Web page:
How, why and what should a young journalist start blogging

If you are a budding journalist, or trying to break back into the game, if you’re a writer, a poet, an editor or aspiring movie star, if you want to be on TV or on radio, why aren’t you blogging?

If only just a bit.

Newspapers are trying to establish themselves by these online rules, and some are finding much better success blogging than others. All media are finding ways to make money and find stars online.

Assuming you want to be part of both of those, you need to do something about it.

This is particularly important for any writer, I’d say, from reporters to authors and copy-writers.

That’s because there is development to be had. Blogging involves its own voice and style, and, like any form of writing, there are many voices and styles to avoid. Those are just part of the long list of pitfalls all bloggers should avoid, why not learn them now, rather than trying to do so while on the job?

Newspapers shouldn’t be fooling around on their Web sites. That hurts their brand, I think. Rather they need to choose people who have already proved innovative on their own Web sites. When newsaperdotcoms do try something new to get more out of their Web presence, I hope the test doesn’t have your brand tightly attached to it.

Instead, hire people who are already blogging or finding the methods and value of social media. Just like younger reporters can help the dangers of the same token young-person stories, self-established multimedia journalists will look your newspaper look fresher, hipper and on stronger footing for the future.

There are lots of looks, designs, styles and patterns of performance that are well tested online but would be exciting and innovative for newspapers. Media consultant Jeff Jarvis preaches that newspapers should do what they do best and link the rest, rather than throwing resources at creating content readers are likely already going elsewhere to find, but bloggers have been doing that since 2002. College newspapers are doing excting online evergreen packages like this and this. They are being led by innovative young people who are promoting themselves online with a blog, a Web site, social networking accounts and general interest and persistence.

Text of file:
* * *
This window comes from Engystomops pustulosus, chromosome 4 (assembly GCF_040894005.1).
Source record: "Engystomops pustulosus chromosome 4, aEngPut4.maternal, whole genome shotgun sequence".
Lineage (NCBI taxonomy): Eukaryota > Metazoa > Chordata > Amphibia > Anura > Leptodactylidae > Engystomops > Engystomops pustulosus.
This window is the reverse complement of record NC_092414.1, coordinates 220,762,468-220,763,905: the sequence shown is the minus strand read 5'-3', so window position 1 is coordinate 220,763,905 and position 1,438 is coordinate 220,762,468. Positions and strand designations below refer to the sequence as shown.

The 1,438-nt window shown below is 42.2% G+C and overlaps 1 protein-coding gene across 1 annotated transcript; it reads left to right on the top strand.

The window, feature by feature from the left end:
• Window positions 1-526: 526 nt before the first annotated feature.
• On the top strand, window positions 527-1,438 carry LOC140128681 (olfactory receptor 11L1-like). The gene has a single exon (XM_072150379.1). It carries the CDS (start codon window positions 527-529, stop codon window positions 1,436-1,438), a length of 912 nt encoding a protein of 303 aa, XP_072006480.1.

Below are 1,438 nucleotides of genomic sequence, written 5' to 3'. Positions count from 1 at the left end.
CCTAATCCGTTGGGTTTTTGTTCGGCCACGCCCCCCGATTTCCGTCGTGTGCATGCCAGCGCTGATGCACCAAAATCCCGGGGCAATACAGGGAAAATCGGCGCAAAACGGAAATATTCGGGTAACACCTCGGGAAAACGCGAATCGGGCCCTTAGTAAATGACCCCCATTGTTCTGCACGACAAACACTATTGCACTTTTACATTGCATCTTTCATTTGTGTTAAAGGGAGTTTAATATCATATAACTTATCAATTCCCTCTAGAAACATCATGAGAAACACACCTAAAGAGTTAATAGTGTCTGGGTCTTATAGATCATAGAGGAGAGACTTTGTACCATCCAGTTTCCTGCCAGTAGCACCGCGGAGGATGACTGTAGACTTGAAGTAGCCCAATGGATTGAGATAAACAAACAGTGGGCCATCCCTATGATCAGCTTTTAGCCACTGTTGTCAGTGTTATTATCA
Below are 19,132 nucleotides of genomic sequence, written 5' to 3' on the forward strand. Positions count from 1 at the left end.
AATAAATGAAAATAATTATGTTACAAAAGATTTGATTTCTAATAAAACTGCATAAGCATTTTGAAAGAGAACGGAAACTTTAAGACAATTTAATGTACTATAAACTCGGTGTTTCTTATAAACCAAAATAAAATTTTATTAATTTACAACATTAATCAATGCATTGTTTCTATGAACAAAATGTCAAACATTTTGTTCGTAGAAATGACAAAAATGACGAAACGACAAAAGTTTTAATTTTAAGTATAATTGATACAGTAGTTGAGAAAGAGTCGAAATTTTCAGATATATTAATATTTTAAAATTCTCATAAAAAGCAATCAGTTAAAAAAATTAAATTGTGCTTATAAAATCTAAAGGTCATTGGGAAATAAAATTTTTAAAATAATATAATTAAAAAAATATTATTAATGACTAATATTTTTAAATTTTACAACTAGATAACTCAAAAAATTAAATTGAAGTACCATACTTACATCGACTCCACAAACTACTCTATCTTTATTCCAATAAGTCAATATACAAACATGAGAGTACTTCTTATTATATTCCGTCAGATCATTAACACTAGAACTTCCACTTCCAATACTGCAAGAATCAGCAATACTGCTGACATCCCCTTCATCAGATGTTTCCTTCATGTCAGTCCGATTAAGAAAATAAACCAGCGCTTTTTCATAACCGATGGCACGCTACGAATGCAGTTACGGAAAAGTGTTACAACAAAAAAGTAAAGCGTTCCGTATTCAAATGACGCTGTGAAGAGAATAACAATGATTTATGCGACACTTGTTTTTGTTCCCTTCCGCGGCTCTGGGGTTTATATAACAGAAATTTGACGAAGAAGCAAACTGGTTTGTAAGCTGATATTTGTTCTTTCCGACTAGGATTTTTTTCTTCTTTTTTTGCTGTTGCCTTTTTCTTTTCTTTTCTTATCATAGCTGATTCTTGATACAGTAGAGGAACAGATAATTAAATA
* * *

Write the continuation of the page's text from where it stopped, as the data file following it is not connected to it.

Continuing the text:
If you join the conversation you just might get some help.

Suzanne Yada, a journalism student at San Jose State University, is relatively new to the personal blogging scene, though no stranger to the tool. A post of hers caught the attention of Jarvis and some other new-media newspaper people, which put her in the cross hairs of old new media, Philadelphia Daily News‘s Attytood blogger Will Bunch, who linked to Yada, who, Bunch wrote, “should be offered a job upon graduation somewhere withi Philadelphia Media Holdings — if only we did that sort of thing (i.e., hire people) anymore.”

That attention will throw a ton of eyeballs to your blog, no matter the size, style or design. Lots of potential employers, sources and more. This is great, even if Bunch’s casual, kindly and complimentary mention of Yada’s employability caught a collective sigh from a collection of young underemployed bloggers and freelancers in Philly already.

The point is you mostly don’t have anything to lose, but a great deal to gain, in the way of your job search or voice search. In finding the tips that make bloging a craft, in learning about link-baiting, in, perhaps, discovering all the laws of power blogging.

You’ll learn tricks and come across real problems that are relatively new enough that newspapers are still encountering and learning from them, like what to do when someone steals your content.

It’s something that you should begin. Though I understand those who avoid the work, a regular blogging presence is something that should be in your journalism tool box.

Stick with it. Scan WordPress and Blogger accounts around the Internet. I couldn’t find any number, but I would be surprised if more than a quarter of blogs lasted six months. Learn to stay interested in your blogging and craft it. Find your voice. If you want to write professionally, you ought to be writing at least 1,000 words a day. Blogging is a helpful part of that quota that can also help garner you a name, a Web presence an a network of personal and professional connections.

Cartoon from Albany Law School.